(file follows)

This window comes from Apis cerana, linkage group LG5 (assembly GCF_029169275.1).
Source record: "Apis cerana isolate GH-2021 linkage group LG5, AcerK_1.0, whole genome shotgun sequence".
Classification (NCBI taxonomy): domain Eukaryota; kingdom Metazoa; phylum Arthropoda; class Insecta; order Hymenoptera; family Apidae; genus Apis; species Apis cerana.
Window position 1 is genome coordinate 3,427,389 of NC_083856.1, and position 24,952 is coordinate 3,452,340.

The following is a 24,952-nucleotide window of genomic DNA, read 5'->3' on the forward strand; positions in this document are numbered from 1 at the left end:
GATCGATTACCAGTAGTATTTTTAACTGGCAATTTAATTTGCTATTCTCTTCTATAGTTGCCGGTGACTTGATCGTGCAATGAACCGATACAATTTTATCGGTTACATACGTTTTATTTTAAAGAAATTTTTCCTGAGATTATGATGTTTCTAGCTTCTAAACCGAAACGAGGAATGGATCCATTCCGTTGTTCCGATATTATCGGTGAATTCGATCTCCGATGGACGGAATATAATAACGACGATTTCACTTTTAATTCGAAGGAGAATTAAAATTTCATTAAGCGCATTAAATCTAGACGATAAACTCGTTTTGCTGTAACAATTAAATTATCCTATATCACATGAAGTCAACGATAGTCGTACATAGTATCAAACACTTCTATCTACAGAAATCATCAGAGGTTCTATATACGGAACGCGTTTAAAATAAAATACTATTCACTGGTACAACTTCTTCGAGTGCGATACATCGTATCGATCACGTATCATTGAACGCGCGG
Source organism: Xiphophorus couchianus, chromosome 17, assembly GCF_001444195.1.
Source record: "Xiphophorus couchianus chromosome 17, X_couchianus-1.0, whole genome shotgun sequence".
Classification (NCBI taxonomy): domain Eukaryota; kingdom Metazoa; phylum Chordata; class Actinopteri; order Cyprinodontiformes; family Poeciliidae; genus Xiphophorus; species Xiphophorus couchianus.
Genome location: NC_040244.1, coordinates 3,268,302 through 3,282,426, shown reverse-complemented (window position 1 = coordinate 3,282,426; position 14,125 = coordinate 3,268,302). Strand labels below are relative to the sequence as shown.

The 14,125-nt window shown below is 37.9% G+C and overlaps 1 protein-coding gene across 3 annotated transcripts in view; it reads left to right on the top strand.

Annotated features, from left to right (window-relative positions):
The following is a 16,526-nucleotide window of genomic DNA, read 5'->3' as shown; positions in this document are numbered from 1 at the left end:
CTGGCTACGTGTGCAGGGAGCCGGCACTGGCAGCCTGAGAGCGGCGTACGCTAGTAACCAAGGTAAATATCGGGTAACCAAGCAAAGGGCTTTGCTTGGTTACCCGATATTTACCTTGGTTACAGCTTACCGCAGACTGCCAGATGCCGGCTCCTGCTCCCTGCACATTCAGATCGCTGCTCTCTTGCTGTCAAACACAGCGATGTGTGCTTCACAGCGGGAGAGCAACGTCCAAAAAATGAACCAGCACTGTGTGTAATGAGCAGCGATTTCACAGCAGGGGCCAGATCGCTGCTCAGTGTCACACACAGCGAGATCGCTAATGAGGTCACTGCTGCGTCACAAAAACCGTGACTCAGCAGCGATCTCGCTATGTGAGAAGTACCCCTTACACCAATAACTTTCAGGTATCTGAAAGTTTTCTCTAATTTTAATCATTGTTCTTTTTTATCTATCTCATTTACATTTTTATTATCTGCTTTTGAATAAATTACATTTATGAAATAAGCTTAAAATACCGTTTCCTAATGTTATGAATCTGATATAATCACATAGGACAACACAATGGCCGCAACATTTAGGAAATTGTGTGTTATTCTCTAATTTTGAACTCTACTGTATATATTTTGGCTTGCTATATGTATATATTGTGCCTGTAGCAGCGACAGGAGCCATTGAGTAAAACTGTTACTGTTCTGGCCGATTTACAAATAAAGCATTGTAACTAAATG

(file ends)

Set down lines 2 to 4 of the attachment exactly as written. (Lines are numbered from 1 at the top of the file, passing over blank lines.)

Source record: "Apis cerana isolate GH-2021 linkage group LG5, AcerK_1.0, whole genome shotgun sequence".
Classification (NCBI taxonomy): domain Eukaryota; kingdom Metazoa; phylum Arthropoda; class Insecta; order Hymenoptera; family Apidae; genus Apis; species Apis cerana.
Window position 1 is genome coordinate 3,427,389 of NC_083856.1, and position 24,952 is coordinate 3,452,340.